Giving a voice to those who are not heard

ONRECORD is all about giving a voice to those who otherwise will not be heard.  We are working to help those in difficulty to prepare evidence and present it in a way that gets attention and results.

We have spent the last few months talking to key people around the UK who are in contact with victims and survivors in different walks of life who have been ignored.  We want to understand who they are, how their stories get suppressed and who is trying to give them a voice.

Take the children of Rochdale and other British cities who were groomed and then sexually exploited and whose situation was discounted, minimised and ignored by those who should have protected them.  Listen to Maggie Oliver who has devoted enormous energy to getting their experiences out in the open.

Neil McMurray is a fisherman on Jersey who is risking his freedom by blogging about the cover-up on the island of child rape and sexual abuse.  Others who have spoken out about the scandal have been imprisoned, made bankrupt, lost their jobs and, one or another way silenced. Neil explains how all the attempts to investigate child abuse on the island were sabotaged by those appointed to positions of authority.  Those people are representatives of the Queen who owns Jersey.

In our second interview Neil explains how, under the unusual constitution of Jersey, the Queen’s appointees abuse their power by suppressing any publicity about the rape and sexual abuse of children in order to protect the financial goings-on in this tax haven which is part of the British Isles.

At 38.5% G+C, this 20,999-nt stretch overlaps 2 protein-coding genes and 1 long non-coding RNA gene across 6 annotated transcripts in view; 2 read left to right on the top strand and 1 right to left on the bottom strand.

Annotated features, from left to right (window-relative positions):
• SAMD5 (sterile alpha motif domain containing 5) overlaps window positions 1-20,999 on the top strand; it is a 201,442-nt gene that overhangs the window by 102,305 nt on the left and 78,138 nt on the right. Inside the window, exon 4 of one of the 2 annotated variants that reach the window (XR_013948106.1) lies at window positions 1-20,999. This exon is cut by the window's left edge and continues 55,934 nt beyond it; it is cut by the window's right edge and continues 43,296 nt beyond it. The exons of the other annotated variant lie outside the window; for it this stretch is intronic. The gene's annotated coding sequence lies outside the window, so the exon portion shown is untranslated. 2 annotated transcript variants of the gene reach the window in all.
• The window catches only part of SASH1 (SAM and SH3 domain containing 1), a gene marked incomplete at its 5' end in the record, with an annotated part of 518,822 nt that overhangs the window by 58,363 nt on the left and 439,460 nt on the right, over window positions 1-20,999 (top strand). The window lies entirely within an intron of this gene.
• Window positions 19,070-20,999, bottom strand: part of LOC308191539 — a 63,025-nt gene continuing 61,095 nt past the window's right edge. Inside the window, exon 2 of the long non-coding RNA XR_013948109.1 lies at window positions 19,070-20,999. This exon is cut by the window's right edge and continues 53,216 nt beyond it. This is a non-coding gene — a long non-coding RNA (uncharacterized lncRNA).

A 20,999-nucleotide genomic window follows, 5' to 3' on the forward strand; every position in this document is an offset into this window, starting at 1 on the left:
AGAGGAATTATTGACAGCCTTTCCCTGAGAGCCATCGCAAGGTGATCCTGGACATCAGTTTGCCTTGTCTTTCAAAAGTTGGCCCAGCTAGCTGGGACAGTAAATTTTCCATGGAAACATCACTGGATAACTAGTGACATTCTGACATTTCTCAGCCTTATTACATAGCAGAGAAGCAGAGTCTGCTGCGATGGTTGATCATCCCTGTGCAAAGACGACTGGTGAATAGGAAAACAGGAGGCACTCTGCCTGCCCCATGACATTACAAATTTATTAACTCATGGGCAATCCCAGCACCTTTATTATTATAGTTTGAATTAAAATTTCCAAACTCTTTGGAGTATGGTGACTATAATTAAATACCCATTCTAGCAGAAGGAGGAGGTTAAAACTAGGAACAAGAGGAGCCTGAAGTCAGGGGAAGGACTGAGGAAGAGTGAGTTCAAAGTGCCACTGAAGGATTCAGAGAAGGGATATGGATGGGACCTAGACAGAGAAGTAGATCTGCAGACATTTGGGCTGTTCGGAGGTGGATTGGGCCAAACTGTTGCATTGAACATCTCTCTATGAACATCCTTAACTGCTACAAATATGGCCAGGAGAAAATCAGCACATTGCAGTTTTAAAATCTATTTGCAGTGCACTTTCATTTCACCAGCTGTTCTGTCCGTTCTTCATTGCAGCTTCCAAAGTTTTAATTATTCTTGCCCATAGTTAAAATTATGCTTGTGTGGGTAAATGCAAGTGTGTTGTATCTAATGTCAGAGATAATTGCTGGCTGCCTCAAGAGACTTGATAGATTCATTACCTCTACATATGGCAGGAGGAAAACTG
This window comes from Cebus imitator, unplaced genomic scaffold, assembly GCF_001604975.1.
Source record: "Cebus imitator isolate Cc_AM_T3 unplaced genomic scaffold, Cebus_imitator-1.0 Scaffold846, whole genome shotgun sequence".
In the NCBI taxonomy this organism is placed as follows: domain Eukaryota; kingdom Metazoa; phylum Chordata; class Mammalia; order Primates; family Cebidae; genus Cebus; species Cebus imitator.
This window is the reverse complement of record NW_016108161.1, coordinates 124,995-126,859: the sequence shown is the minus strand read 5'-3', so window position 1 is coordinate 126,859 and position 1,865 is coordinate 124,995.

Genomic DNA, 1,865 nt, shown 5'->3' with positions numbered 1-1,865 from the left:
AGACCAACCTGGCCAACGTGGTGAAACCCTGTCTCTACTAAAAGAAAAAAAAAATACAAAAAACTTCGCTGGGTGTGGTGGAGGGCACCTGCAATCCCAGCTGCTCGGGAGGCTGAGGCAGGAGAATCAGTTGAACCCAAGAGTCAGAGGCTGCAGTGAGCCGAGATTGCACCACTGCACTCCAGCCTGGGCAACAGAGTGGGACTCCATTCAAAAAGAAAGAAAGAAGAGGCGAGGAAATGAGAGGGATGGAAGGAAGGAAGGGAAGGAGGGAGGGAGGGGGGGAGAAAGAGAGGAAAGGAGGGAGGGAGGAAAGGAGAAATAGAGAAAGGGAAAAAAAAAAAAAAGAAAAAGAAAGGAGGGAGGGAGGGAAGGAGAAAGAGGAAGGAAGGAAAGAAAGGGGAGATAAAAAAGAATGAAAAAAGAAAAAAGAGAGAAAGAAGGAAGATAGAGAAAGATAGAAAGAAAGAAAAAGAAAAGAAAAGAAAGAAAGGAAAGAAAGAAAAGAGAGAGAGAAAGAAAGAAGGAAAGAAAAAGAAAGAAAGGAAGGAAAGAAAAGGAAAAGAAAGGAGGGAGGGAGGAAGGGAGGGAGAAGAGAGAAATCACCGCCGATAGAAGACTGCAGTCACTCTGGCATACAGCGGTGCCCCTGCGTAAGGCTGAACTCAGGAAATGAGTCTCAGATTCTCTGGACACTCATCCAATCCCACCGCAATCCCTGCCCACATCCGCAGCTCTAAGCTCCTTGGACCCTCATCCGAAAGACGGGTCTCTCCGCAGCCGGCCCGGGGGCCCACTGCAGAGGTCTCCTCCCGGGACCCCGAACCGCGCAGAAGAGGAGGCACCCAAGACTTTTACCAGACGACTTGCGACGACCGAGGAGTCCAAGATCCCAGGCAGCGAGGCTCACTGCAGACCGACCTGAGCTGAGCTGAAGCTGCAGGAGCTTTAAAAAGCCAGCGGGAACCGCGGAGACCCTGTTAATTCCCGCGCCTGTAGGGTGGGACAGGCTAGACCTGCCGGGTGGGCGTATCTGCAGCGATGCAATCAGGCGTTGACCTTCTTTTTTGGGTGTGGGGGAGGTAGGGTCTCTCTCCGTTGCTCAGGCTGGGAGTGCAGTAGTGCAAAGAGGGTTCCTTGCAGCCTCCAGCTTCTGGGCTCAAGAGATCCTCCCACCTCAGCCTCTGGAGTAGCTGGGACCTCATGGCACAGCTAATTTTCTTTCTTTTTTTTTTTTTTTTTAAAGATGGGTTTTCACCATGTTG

We also interviewed Siobhan Weare, of Lancaster University Law School, about her research into men who are forced to penetrate women.  This kind of experience is hardly ever acknowledged, rarely admitted to by the victims and if it is spoken about at all, is usually dismissed as a joke.  The truth is very different.  Siobhan explains how being ‘forced to penetrate’ is part of the wider hidden problem of domestic abuse of men by women and is one of the most psychologically damaging experiences men can have.

LIam Allan describes how he was deliberately set up by the police to meet their need for rape convictions in a case based on entirely fabricated evidence.  The police hid the evidence that the allegations were untrue and he was only saved from prison by a remarkable intervention by his barrister on the third day of his trial.  Without her help, he would have been another wrong conviction, locked up without the truth being heard.

We at ONRECORD believe that being able to prepare and present your evidence effectively is key to getting heard and making your case, especially if others are trying to prevent you from being heard.  The ONRECORD app, by storing good quality and detailed evidence online, which can be securely shared with  professionals, provides the best opportunity for anyone to penetrate the resistance to them being heard.  Sadly, as we have shown in these interviews, there are plenty of powerful figures, such as those suppressing the information about child abuse on the British mainland and the Channel Islands, who will try to silence victims.  In the end, though, being able to present your evidence clearly and share it securely is the most effective way of ensuring that cover-ups are uncovered and the guilty face justice.

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